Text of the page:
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Canola – monitor and control insects and diseases

October 2017

Canola is attracting pests and diseases like any other crop that is produced and this can have a notable effect on the canola yield. The insect that is seen most of all is the plant aphid, while the most problematic insects are the larvae of the diamondback moth and bollworm.

Several diseases could play a role during the production season. Blackleg can cause severe damage and must be controlled early in the season. White leafspot and Alternaria can cause problems, but the occurrence is usually very intermittent. Scleriotinia has emerged as a disease with severe yield losses over the past four seasons.

The question is thus, do I have to apply control measures and if so, when? We want to apply control measures at a stage when the cost of the control measure is less than the damage it could cause – thus at a stage where it makes economic sense. We call this point a threshold value.

Aphid infestation is more prevalent at flowering. Canola is, however, very susceptable to aphid damage early in the growth season, especially from emergence to the rosette stage. The flowering phase of the plant already starts from middle July onwards and can continue until middle September, depending on the area where it is produced.

If aphids attack the plant during the rosette phase it can hamper the growth of the plant. If the infestation is heavy and long lasting during the flowering stage and pod formation, it can affect seed set and podfill negatively (Photo 1). Cold conditions slows the build up of aphid populations. A guideline for control measure application is that 20% of plants need to be infested. The top 2 cm to 3 cm of the stem must be covered in aphids. Regular inspection is necessary during the flower and pod phases of plant growth.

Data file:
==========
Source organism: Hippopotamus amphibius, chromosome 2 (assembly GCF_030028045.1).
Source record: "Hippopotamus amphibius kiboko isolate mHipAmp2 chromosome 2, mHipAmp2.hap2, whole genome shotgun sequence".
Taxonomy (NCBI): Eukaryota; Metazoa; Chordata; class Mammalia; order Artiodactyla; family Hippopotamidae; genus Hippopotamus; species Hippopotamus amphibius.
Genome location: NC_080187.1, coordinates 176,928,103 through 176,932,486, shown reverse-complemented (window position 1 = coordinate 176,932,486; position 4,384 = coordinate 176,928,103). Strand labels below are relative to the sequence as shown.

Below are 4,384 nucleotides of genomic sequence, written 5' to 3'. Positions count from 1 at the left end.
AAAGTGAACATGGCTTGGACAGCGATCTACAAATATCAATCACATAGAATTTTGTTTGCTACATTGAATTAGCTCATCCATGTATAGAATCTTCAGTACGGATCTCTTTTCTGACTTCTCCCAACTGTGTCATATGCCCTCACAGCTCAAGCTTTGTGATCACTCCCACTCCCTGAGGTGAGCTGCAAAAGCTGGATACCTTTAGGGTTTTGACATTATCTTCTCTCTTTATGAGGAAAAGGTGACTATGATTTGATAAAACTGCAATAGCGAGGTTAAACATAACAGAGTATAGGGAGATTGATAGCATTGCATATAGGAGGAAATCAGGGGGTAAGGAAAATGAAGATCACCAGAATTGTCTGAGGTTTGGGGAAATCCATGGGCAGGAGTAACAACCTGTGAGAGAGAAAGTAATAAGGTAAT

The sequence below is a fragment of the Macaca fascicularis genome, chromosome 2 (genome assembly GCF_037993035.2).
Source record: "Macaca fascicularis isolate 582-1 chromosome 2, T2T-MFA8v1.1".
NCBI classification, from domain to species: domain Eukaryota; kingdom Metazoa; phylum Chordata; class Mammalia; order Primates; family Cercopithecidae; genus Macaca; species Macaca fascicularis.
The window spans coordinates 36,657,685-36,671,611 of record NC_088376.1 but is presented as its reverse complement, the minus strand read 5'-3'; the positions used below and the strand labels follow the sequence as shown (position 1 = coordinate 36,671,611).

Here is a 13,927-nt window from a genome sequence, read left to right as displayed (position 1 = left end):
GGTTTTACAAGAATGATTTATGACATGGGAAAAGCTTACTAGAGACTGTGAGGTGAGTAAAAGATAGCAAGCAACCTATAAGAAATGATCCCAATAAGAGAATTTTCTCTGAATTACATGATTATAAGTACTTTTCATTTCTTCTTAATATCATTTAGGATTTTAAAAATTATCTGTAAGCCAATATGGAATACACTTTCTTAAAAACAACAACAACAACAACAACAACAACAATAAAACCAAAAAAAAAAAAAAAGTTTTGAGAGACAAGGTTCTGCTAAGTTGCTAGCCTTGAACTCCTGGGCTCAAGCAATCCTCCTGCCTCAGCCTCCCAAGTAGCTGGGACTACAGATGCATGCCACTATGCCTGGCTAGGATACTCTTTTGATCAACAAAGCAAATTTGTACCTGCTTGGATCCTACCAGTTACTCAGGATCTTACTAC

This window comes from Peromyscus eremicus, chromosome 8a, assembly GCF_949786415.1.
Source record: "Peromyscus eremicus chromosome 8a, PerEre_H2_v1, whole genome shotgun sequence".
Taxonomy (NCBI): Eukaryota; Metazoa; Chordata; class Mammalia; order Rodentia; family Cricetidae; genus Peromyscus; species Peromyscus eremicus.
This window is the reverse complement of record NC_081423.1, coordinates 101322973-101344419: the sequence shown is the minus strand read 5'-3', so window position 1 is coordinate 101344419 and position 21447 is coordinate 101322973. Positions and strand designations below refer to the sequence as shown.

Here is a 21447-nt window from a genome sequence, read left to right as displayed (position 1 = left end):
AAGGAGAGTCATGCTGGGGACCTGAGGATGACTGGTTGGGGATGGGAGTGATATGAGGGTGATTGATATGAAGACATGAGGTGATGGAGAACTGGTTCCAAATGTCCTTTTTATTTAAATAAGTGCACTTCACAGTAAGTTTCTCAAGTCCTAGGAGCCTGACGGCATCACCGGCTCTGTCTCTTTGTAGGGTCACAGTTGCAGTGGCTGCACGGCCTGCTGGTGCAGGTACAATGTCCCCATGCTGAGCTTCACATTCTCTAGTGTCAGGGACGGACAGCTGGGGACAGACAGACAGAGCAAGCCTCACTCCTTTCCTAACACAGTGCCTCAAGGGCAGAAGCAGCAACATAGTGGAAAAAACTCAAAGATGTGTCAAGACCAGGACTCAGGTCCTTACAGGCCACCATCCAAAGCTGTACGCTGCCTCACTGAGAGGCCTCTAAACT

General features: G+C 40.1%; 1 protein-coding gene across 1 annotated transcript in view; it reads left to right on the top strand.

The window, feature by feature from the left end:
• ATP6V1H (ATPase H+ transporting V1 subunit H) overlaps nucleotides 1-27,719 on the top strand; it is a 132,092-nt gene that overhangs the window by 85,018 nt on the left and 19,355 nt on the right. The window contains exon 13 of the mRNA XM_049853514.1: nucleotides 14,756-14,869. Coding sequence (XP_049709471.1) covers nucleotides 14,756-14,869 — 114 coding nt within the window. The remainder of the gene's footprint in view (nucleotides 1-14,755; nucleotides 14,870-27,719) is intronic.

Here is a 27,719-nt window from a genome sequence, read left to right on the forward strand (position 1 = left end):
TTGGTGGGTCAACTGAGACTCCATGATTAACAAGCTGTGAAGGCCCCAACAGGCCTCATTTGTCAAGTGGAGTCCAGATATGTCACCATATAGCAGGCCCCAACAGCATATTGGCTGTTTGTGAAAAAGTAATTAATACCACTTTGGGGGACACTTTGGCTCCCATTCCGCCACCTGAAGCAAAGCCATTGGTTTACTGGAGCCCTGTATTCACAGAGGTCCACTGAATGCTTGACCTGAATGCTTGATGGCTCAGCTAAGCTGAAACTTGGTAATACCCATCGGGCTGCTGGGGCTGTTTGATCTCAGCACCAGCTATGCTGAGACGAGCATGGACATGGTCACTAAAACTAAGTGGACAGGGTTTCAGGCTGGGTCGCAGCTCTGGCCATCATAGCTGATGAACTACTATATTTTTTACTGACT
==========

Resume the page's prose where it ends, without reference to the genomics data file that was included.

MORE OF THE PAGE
Heavy infestations of bollworm usually coincide with heavy aphid infestations during the pod phase. The moths of the bollworm feed on the honeydew produced by the aphids. Larvae (larger than 1 cm) bore into the pods and cause yield losses (Photo 2). Threshold value for control:

  • 4 tot 5 larvae per square metre.
  • Scout canola fields from flowering stage onwards.

Diamondback moth
The diamondback moth is the main insect problem in canola and other cabbage crops worldwide (Photo 3). If canola is planted in areas where other cabbage type crops are also planted, the problem could be more threatening. The larvae are heavily underrated and cause more damage than we think. The severity of the problem differs from area to area and from season to season. It has the ability to develop into a serious problem in the Western Cape and therefore control is important. They can also feed on weeds like wild mustard and can migrate over long distances.

The insect can develop resistance to insecticides and alternating the chemical products is advised. The larvae cause the most damage in warm dry seasons. Rainfall of 5 mm to 8 mm in a 24-hour period can lower the population dramatically. In early winter, numbers are low and gradually increase as the season progresses and can go through three to five generations per season (Table 1). Threshold values for control measures are shown in Table 2.

The climate of the Southern Cape is especially conducive to the development of this disease and it occurs regularly. During the 2016 season, it was also more noticeable in the Swartland. Scleriotinia not only infects canola, but can also attack several other crops. Lupin is one of these crops that is highly susceptible and is produced on a large scale in the sandier areas of the Swartland. Weeds like devil’s thorn and wild mustard also counts as hosts for the disease. Legumes, such as peas and Faba beans, are less susceptible (Photo 4a and Photo 4b).

Moisture is very important to the development of the disease. High soil moisture, along with light rain during the two-week period before the commencement of flowering, and also during the flowering period, will increase the risk for development of the disease. Dry climatic conditions will hamper the development of the disease.

Chemical control of the disease will be optimal at the flowering stage when 20% to 30% of the flowers have opened. The disease can cause yield losses of 0,5% per 1% of infected plants. The yield loss of a 1% infection in canola crop where a yield of 1,5 t/ha is expected is 75 kg (@R6/kg = R450).

To ensure optimal yield potential the insect pests and diseases prevalent on canola must be monitored and controlled at the correct times.


Article submitted by Piet Lombard and Dr Johann Strauss, Directorate Plant Sciences, Programme Research and Technology Development Services, Western Cape Department of Agriculture. For more information, send an email to pietl@elsenburg.com. or johannst@elsenburg.com.

Publication: October 2017

Section: Pula/Imvula